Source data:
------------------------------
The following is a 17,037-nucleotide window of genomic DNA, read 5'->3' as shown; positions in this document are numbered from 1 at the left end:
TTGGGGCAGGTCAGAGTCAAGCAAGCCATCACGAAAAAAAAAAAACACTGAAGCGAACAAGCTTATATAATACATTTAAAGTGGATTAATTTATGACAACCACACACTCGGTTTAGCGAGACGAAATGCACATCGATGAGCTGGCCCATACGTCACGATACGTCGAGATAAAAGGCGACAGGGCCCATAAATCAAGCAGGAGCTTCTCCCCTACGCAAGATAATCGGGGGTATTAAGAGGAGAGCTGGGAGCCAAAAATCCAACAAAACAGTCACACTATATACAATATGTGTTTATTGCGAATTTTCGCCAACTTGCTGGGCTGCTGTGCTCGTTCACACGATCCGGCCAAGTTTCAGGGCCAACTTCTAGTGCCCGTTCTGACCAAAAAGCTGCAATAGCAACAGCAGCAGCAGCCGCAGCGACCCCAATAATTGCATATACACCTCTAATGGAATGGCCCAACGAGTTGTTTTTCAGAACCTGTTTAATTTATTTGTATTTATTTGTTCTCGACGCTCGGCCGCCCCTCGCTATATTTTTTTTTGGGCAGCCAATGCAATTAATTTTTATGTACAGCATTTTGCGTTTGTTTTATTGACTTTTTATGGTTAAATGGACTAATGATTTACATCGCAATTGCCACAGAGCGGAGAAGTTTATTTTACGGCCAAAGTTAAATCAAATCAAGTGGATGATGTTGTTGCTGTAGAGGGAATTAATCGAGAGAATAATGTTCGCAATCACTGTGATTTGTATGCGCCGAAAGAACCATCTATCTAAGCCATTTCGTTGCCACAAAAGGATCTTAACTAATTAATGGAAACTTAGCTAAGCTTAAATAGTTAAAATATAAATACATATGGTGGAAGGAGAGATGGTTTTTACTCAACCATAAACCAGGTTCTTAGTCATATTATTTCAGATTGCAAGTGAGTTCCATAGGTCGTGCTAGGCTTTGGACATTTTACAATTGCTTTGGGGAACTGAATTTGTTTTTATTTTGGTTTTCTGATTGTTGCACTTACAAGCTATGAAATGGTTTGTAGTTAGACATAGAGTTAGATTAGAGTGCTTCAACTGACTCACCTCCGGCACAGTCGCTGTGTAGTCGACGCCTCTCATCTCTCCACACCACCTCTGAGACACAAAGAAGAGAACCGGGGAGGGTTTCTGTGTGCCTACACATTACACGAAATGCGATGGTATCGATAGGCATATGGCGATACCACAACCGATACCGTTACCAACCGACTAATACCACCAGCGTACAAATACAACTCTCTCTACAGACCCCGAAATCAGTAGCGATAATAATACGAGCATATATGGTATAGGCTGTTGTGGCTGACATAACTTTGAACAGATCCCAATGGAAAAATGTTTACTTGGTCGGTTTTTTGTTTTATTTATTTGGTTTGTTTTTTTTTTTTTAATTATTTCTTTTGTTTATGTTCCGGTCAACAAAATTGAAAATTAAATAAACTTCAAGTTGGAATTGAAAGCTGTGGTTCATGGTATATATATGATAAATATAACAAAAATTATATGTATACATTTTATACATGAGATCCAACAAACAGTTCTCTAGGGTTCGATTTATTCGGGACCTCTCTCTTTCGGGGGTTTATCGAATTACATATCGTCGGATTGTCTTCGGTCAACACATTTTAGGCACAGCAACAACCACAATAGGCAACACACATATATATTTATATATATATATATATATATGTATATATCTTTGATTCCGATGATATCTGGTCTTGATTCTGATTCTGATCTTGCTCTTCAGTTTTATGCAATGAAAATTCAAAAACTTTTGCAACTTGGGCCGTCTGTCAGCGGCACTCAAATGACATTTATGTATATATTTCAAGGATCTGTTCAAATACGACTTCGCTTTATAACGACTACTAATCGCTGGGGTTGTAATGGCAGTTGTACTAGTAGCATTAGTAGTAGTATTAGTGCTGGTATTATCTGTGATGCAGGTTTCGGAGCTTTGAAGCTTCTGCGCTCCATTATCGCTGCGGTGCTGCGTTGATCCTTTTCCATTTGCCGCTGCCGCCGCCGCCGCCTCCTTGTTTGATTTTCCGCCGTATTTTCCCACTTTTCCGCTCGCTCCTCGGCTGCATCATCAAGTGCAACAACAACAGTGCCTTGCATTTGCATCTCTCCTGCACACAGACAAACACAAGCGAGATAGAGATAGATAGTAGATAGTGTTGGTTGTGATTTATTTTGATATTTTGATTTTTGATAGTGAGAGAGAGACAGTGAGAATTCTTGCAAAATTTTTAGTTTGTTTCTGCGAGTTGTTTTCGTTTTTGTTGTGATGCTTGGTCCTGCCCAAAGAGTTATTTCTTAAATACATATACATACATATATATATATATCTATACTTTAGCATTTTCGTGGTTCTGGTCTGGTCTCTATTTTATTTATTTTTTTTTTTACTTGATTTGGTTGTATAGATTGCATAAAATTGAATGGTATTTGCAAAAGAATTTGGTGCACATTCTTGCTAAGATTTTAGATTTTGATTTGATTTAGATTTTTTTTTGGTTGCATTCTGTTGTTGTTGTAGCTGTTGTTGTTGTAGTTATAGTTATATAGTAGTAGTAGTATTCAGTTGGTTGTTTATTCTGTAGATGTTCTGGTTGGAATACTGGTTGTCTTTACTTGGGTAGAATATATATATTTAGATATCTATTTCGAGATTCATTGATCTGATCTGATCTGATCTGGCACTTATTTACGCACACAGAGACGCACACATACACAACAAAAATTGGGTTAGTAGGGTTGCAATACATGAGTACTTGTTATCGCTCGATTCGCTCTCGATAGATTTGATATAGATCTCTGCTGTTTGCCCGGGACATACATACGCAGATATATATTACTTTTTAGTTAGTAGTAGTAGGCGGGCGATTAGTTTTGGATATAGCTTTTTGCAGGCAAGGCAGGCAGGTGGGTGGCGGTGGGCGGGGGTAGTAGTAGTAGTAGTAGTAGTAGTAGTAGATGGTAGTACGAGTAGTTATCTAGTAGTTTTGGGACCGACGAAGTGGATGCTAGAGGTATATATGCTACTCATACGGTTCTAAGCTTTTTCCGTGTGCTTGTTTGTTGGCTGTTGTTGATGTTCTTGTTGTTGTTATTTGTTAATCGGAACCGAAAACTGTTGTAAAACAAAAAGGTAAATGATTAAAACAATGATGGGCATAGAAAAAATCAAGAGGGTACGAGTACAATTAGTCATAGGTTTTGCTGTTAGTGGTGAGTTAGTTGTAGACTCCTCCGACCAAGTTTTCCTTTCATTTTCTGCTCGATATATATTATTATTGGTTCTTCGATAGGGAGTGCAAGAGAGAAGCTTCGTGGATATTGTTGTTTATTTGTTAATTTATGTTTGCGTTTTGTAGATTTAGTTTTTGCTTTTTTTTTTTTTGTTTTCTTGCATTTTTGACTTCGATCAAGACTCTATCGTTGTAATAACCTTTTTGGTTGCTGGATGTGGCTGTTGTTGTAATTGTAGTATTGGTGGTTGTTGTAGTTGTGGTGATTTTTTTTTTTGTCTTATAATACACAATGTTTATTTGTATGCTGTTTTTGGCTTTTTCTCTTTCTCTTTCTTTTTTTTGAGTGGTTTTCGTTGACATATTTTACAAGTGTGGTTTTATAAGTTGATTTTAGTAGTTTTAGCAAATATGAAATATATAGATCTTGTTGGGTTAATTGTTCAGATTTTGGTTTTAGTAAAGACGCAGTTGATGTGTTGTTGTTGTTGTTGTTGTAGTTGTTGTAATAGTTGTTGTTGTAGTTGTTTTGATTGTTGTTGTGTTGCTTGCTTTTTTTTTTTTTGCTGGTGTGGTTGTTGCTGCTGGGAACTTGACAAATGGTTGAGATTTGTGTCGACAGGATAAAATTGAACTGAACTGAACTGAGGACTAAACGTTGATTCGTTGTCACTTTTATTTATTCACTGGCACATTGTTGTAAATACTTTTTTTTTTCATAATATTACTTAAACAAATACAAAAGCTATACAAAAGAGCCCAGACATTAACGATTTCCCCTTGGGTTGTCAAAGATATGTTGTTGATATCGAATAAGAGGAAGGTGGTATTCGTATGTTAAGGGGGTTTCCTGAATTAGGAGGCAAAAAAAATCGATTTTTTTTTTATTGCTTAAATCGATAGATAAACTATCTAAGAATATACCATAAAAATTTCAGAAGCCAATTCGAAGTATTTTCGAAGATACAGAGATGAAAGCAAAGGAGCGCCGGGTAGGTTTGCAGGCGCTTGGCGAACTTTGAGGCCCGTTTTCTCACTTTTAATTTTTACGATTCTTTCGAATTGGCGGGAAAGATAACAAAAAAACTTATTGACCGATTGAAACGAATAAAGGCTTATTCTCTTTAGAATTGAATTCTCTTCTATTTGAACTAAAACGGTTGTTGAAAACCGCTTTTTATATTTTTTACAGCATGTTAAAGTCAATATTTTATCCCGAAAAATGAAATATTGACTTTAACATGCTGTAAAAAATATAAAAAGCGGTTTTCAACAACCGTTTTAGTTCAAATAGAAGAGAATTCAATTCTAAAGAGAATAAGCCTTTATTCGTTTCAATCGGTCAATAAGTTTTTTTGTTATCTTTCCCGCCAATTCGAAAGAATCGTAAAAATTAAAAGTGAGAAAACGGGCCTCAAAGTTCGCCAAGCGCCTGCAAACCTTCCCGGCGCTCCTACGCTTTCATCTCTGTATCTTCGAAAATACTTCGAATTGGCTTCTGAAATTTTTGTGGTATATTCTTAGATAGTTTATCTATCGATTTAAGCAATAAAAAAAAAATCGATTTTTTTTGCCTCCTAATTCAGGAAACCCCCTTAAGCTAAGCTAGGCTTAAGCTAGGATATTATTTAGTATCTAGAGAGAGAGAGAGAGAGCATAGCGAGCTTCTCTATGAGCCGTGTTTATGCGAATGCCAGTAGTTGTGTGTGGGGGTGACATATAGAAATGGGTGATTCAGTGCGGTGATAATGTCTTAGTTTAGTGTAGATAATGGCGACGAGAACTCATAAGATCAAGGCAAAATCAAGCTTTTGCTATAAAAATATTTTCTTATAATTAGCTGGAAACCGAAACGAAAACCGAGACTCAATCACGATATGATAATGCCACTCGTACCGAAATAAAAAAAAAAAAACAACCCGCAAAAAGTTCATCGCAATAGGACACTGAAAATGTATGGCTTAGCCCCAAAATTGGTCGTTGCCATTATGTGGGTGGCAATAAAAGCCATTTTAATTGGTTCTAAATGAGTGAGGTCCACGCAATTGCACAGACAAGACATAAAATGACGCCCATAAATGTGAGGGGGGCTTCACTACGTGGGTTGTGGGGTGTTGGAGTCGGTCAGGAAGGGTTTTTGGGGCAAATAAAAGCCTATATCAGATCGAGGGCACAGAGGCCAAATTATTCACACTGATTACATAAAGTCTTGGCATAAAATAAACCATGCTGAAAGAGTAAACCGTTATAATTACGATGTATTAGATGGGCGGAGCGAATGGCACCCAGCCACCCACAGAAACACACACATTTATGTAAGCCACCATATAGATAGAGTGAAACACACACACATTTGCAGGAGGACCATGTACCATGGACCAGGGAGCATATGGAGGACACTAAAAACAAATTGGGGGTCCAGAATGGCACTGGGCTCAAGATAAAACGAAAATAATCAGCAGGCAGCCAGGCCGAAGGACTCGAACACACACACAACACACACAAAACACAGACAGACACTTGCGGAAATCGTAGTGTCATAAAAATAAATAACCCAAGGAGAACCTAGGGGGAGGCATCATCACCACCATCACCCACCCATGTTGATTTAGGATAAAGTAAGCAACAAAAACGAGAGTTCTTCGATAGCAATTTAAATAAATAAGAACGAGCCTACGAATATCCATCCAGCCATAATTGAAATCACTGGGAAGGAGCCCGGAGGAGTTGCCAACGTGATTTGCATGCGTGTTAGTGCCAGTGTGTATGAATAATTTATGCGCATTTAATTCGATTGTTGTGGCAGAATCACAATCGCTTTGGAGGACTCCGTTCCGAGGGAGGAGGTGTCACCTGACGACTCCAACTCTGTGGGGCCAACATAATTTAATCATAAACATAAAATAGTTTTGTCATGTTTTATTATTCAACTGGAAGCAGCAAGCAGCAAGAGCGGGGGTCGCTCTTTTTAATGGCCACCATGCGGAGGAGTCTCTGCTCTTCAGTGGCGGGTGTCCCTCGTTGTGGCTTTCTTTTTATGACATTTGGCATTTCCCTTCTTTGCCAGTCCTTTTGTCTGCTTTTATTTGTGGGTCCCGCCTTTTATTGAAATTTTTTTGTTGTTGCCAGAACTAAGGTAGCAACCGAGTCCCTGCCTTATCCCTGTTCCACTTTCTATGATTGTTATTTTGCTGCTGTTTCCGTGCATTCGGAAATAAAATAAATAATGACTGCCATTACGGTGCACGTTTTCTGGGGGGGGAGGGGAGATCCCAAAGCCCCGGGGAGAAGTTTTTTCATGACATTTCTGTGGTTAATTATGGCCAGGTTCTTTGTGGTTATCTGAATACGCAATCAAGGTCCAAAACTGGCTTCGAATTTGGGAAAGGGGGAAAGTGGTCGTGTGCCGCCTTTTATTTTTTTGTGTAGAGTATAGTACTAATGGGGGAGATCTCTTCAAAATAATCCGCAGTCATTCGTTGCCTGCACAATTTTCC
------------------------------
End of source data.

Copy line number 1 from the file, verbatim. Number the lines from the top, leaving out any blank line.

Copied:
The following is a 17,037-nucleotide window of genomic DNA, read 5'->3' as shown; positions in this document are numbered from 1 at the left end: